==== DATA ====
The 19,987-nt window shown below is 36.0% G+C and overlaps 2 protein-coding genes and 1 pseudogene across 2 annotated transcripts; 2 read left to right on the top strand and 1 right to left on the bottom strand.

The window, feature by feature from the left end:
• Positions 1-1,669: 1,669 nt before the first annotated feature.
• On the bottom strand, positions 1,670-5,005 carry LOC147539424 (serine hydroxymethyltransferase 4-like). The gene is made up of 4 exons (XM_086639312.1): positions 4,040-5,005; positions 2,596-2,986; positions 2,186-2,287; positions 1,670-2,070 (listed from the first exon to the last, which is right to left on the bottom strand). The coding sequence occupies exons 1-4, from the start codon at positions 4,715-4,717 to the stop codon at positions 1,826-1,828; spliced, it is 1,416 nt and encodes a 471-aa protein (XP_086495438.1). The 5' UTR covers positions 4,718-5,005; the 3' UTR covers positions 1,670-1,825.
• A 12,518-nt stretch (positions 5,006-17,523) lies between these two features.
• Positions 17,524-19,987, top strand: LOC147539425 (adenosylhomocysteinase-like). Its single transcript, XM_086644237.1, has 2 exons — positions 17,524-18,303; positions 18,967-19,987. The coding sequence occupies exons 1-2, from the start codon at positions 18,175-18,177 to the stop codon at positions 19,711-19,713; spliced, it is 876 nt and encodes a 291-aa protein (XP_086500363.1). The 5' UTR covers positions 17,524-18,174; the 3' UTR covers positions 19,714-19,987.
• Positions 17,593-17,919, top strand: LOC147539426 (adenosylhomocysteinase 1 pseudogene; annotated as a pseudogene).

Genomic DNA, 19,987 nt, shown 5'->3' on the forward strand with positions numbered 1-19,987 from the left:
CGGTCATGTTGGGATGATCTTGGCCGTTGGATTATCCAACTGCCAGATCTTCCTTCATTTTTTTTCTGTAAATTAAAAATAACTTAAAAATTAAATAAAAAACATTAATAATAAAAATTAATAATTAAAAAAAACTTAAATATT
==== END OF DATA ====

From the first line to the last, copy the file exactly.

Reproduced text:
The 19,987-nt window shown below is 36.0% G+C and overlaps 2 protein-coding genes and 1 pseudogene across 2 annotated transcripts; 2 read left to right on the top strand and 1 right to left on the bottom strand.

The window, feature by feature from the left end:
• Positions 1-1,669: 1,669 nt before the first annotated feature.
• On the bottom strand, positions 1,670-5,005 carry LOC147539424 (serine hydroxymethyltransferase 4-like). The gene is made up of 4 exons (XM_086639312.1): positions 4,040-5,005; positions 2,596-2,986; positions 2,186-2,287; positions 1,670-2,070 (listed from the first exon to the last, which is right to left on the bottom strand). The coding sequence occupies exons 1-4, from the start codon at positions 4,715-4,717 to the stop codon at positions 1,826-1,828; spliced, it is 1,416 nt and encodes a 471-aa protein (XP_086495438.1). The 5' UTR covers positions 4,718-5,005; the 3' UTR covers positions 1,670-1,825.
• A 12,518-nt stretch (positions 5,006-17,523) lies between these two features.
• Positions 17,524-19,987, top strand: LOC147539425 (adenosylhomocysteinase-like). Its single transcript, XM_086644237.1, has 2 exons — positions 17,524-18,303; positions 18,967-19,987. The coding sequence occupies exons 1-2, from the start codon at positions 18,175-18,177 to the stop codon at positions 19,711-19,713; spliced, it is 876 nt and encodes a 291-aa protein (XP_086500363.1). The 5' UTR covers positions 17,524-18,174; the 3' UTR covers positions 19,714-19,987.
• Positions 17,593-17,919, top strand: LOC147539426 (adenosylhomocysteinase 1 pseudogene; annotated as a pseudogene).

Genomic DNA, 19,987 nt, shown 5'->3' on the forward strand with positions numbered 1-19,987 from the left:
CGGTCATGTTGGGATGATCTTGGCCGTTGGATTATCCAACTGCCAGATCTTCCTTCATTTTTTTTCTGTAAATTAAAAATAACTTAAAAATTAAATAAAAAACATTAATAATAAAAATTAATAATTAAAAAAAACTTAAATATT